Karen: Yes, at Henry 2nd’s coronation, Catarina notices that he is wearing Diane’s colors. I’ve always liked black and white, but I thought, what am I going to do now to really stand out? That’s when I used a zebra print (laughs). Yes, to be strong and really the colors of Diane de Poitiers.

UNIVERSA: And what other moments have you been able to have fun like that?
Karen: With Mary, Queen of Scots. She always has her four ladies-in-waiting and they are all called “Mary”. This is historically correct. And I came up with the idea of ​​making Chanel tweed-renaissance dresses. All the “Marys” have their white dresses, which was the color of mourning back then for a queen, but they all have little Chanel embellishments on them. I also wanted to play with Henry II’s clothes when he was young, wearing three straps up his sleeve, thinking about Adidas, but we didn’t get permission and I had to take one of them off. The proposal was to see how far I could modernize it, play around a little, looking historically correct, but without being.

UNIVERSA: Catherine de Medici entered History as a villain, with bad references, and came to be known as “The Serpent Queen”. Was the snake element then inevitable?
Karen: Yes. The first thing I thought of her was her hair, it has kind of snakes in it, which is always there. And we made the dress that was called the “serpent dress”, which appears in the series credits and on the posters.

UNIVERSA: Was dressing the men harder, easier, or the same?
Karen: It was challenging, the Bourbons are always in black and the Guises in dark red, to give you an idea of ​​the opposition between them. And of course, all Protestants wear only black. On the other hand, Catherine’s astronomer was a traveler, always wearing old leather pants.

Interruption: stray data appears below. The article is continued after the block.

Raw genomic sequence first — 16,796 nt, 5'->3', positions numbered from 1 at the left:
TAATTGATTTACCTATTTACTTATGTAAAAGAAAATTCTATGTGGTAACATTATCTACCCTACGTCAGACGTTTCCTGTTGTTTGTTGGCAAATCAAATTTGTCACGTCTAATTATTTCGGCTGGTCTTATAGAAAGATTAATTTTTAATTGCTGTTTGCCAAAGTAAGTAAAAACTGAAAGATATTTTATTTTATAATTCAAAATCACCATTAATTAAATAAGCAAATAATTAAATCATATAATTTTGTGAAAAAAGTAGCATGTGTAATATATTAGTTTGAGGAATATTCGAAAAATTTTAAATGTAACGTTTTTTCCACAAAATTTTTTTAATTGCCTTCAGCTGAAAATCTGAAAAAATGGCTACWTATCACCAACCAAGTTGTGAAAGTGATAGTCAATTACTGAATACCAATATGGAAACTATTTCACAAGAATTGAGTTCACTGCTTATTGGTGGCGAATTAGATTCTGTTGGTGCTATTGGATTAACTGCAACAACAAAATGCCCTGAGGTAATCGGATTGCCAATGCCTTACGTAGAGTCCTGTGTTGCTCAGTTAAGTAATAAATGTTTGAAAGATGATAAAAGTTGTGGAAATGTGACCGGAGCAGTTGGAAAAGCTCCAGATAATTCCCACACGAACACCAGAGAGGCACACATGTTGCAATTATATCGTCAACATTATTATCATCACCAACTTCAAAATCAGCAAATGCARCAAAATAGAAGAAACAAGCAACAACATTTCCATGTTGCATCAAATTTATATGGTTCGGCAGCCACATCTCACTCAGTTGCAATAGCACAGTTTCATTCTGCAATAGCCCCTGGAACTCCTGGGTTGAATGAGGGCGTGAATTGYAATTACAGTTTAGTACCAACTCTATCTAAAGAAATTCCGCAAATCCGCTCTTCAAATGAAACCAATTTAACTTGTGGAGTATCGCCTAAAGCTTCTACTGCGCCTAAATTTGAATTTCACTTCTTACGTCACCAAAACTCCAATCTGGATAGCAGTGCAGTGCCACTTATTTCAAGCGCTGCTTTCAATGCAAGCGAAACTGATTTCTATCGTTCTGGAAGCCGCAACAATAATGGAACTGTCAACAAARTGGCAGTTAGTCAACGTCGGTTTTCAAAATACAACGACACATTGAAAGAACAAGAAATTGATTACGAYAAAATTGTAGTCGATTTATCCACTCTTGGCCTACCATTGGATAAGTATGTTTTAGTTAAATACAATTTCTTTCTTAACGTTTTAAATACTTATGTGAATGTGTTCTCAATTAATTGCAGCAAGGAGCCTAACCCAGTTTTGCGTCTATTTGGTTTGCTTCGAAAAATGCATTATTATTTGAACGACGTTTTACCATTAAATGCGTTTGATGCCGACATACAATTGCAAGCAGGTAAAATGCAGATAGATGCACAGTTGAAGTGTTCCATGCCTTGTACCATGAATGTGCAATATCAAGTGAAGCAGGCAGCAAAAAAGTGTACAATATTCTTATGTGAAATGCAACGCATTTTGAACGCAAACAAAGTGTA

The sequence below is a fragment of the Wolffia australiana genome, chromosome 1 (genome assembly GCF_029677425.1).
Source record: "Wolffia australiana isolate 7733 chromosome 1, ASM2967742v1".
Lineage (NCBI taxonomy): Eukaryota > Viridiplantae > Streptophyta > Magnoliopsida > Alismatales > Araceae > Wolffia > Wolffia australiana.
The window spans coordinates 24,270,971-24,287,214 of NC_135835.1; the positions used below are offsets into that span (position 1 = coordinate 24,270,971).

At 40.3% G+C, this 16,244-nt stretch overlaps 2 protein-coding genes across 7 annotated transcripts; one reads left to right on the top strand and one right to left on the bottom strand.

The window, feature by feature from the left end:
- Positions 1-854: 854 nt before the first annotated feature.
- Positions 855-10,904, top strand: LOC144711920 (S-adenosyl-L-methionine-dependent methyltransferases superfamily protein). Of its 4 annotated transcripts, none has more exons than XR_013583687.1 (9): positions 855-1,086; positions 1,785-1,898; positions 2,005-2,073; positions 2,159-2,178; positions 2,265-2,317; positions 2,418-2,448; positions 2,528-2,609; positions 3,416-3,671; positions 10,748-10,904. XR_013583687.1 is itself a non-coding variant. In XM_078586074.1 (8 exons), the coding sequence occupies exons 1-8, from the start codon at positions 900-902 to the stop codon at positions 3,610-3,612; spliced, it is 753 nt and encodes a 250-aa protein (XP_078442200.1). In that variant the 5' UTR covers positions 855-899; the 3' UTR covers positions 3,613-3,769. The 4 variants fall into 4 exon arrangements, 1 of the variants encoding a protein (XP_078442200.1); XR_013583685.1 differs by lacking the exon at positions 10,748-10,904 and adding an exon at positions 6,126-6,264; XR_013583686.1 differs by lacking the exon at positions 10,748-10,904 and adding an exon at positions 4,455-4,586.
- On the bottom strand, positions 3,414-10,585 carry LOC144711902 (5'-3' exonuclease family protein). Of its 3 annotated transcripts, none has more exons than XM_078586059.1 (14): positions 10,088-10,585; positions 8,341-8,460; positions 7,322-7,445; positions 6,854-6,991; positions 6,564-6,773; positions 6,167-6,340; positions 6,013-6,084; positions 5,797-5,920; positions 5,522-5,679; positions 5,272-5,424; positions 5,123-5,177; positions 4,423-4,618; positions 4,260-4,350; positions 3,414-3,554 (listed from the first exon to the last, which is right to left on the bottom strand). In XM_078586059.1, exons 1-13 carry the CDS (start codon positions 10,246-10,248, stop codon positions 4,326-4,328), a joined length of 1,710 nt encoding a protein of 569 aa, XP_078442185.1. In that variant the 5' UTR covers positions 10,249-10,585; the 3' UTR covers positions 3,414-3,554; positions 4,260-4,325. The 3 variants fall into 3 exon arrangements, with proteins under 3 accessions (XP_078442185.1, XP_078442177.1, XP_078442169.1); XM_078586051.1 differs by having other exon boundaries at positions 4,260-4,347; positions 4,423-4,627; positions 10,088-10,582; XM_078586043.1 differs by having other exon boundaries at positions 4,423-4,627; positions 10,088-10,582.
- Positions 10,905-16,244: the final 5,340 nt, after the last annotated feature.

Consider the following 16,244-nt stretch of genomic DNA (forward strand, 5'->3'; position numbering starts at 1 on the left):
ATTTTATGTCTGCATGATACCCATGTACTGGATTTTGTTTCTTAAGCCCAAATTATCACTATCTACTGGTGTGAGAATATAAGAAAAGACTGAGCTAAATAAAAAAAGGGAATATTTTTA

UNIVERSA: And is there an exchange of ideas with the actors to decide on the clothes?
Karen: Yeah, I had a lot of conversations with Samantha [Morton] about what things meant. For example, her coronation dress is kind of blue, with gold embroidery, but the embroidery looks a lot like the sky and the stars, representing her mystical side. We worked on colors to reflect Catarina’s moods, and we talked a lot about what those colors meant. But it was quite difficult because there was a pandemic at the time we were shooting and the actors went through two weeks of isolation when they came to France to shoot, so the changeover time was very limited. A lot of my conversations with Samantha were on Zoom, but she was fantastic.

UNIVERSA: How many dresses, how many outfits, in large numbers, did you create for the series?
Karen: Oh God, hundreds! We had a lot of extras, I don’t know the exact number. Diane de Poitiers has over 25 dresses (all in black and white) and had an entire trailer just to store Samantha Morton’s dresses. Yes, dresses take up a lot of space and are very heavy!

UNIVERSA: What is the tip for doing a job as rich in detail as yours?
Karen: I do a lot of documentation. I read a lot about the characters because I need to know who they are. I talk to the directors, I want to know where they come from, who they are and work from there.

UNIVERSA: And what can we expect from The Serpent Queen?
Karen: That we will have a second season (laughs)

UNIVERSA: What good news! And give me all of Catarina’s wardrobe, which dress do you think Lady Gaga would choose?
Karen: Probably our “Queen Serpent” dress, which has huge sleeves and I think it would probably look great on her.